Corylus maxima was described by Philip Miller in The Gardeners Dictionary (8th edition, 1768) for some kind of fruiting hazel cultivated in England; he did not cite a type specimen and his description does not, in fact, mention the length of the husk. A general assumption later arose that the long husked ancestral species’ area of origin will have been further south, perhaps in Italy where fruiting hazels were already being bred in Roman times. In Trees and Shrubs Hardy in the British Isles, W.J. Bean (Bean 1981) states with confidence that C. maxima – by now, the name had come to be used for long-husked plants, and potentially for wild ones – is ‘native of S. Europe’, even giving the date of introduction to Britain as 1759. The previous (7th) edition of The Gardeners Dictionary had been published by Miller in 1759, but the distinction in Britain between wild hazels and fruiting filberts – with husks of whatever length – is certainly older. Caliban offers to show Trinculo where ‘clustering filberts’ grow as part of the exotic (and southern) vegetation of Prospero’s isle in Shakespeare’s The Tempest (1611), while the general name ‘Lambert’s Filbert’ (German Lambertsnuss) is apparently a corruption of ‘filbert from Lombardy’ (Holstein, Tamer & Weigend 2018). Among contemporary websites whose structure requires that plants’ natural ranges are described in terms of national boundaries, Plants of the World Online states that C. maxima is native to Bulgaria, Greece, North Macedonia and Turkey-in-Europe (Royal Botanic Gardens, Kew 2023), while the tree search facility at Botanic Gardens Conservation International describes a natural range which scarcely even overlaps: Bosnia and Herzegovina, North Macedonia and Slovenia (BGCI 2023).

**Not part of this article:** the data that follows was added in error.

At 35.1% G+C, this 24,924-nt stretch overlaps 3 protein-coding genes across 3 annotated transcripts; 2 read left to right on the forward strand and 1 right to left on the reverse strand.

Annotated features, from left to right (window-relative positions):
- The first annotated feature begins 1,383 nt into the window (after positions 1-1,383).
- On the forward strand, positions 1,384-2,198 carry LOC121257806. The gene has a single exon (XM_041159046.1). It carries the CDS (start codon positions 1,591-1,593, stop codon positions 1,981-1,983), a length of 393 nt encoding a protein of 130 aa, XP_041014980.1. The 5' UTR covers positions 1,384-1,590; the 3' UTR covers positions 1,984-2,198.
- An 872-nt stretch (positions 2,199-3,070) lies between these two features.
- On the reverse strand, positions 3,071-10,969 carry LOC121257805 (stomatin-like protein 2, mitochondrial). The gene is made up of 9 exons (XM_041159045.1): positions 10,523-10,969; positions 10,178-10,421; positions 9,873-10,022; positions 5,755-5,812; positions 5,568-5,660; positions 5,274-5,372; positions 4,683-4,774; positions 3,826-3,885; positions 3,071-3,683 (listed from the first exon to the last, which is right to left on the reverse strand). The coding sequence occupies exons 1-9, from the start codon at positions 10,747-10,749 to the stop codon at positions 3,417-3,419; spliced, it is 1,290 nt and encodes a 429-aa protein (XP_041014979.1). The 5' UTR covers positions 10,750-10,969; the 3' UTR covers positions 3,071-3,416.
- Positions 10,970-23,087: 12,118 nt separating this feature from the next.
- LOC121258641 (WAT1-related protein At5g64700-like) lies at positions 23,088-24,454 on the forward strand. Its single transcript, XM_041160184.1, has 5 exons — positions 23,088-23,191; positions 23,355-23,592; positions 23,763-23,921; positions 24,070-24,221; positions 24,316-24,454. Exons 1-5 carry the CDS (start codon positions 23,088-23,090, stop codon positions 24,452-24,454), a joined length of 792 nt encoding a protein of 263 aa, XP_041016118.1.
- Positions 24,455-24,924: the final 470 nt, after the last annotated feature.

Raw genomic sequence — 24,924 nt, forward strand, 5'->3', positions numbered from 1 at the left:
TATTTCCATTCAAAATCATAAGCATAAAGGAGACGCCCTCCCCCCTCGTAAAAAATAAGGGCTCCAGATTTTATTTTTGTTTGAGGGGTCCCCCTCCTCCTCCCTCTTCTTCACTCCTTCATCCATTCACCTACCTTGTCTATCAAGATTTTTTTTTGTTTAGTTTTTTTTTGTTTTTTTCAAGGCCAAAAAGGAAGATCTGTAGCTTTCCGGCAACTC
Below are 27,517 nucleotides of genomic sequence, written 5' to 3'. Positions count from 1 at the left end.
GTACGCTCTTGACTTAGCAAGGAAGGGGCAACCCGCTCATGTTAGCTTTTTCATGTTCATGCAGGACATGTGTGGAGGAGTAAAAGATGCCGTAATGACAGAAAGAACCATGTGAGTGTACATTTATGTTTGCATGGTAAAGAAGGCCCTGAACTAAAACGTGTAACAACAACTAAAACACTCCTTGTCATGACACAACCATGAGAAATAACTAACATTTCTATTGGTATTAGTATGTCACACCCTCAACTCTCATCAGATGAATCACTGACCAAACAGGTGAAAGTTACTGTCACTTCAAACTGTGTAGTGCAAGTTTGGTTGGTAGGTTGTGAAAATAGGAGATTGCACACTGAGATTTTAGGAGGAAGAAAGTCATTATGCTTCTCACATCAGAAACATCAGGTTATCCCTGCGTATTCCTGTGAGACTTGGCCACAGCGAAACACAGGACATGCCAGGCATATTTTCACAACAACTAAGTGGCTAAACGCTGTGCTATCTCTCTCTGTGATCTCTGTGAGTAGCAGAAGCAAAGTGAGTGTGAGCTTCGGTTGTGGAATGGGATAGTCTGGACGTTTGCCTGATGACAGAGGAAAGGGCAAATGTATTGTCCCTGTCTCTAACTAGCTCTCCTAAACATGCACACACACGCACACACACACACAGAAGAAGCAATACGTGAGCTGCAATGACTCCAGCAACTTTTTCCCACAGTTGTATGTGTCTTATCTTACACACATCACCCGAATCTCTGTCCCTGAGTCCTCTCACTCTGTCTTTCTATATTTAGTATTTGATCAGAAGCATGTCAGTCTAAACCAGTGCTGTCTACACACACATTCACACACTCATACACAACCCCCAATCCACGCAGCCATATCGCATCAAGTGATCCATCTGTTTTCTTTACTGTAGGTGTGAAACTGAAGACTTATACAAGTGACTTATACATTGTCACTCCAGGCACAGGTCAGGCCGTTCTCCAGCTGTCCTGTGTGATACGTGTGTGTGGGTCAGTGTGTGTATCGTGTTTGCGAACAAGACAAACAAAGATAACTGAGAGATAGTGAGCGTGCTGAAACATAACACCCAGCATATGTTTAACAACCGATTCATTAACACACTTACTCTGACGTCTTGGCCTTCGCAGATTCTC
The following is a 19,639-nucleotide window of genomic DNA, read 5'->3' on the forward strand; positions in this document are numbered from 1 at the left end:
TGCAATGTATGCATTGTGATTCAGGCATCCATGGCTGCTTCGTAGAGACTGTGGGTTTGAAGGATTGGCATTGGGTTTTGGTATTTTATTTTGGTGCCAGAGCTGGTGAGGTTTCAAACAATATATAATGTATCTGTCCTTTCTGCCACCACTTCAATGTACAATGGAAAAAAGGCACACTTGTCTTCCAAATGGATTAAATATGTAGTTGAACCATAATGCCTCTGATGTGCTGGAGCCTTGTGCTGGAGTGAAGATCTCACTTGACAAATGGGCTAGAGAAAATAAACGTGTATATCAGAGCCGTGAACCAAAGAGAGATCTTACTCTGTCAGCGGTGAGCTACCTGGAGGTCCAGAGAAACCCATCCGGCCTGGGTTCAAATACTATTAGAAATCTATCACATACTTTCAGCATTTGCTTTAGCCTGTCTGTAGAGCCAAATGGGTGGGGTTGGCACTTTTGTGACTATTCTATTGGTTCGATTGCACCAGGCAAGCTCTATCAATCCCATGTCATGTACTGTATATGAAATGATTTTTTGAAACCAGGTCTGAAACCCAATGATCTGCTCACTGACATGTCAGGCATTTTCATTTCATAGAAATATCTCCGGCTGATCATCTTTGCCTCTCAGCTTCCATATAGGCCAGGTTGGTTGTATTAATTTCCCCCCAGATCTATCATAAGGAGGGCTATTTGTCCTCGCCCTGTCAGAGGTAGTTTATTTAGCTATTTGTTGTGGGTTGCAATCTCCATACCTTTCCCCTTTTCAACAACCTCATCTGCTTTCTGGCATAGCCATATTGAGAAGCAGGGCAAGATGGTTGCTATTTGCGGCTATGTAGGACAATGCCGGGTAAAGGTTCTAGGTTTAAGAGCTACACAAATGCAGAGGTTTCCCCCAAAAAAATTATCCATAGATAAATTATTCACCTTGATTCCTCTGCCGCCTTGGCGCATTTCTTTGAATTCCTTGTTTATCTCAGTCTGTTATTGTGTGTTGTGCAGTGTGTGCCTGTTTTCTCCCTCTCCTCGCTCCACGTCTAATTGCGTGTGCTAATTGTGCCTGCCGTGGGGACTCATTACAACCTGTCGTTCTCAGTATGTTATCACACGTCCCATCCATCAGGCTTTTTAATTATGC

It should be emphasised that we should not, in fact, expect to find a species called Corylus maxima playing a major role in the natural vegetation in any country in Europe (Holstein, Tamer & Weigend 2018) in the way that, for example, Carpinus orientalis co-exists with the more widespread Carpinus betulus in the Balkans – or, for that matter, as the tree-sized Corylus colurna co-exists with Corylus avellana in these same regions.

This apparent vacuum is certainly puzzling. There are a few other possible contenders for the origin of the long-husked genes in todays fruiting hazel populations: C. avellana var. pontica has been described as a variant from Turkey with slightly longer husks, but as is the case with C. maxima itself there is a dearth of evidence for any truly wild population pool (Holstein, Tamer & Weigend 2018). C. colchica from the mountains of Georgia has better credentials as a wild plant, but in this case the dearth of evidence is for the historic use of such an obscure plant in pan-European hazel breeding. C. colurna has been equated with these two taxa by some authorities (e.g. Nasir 1976) and has husks with frills of long points, but genetic evidence rules out its involvement in the breeding of the older fruiting hazels (Helmstetter et al. 2020).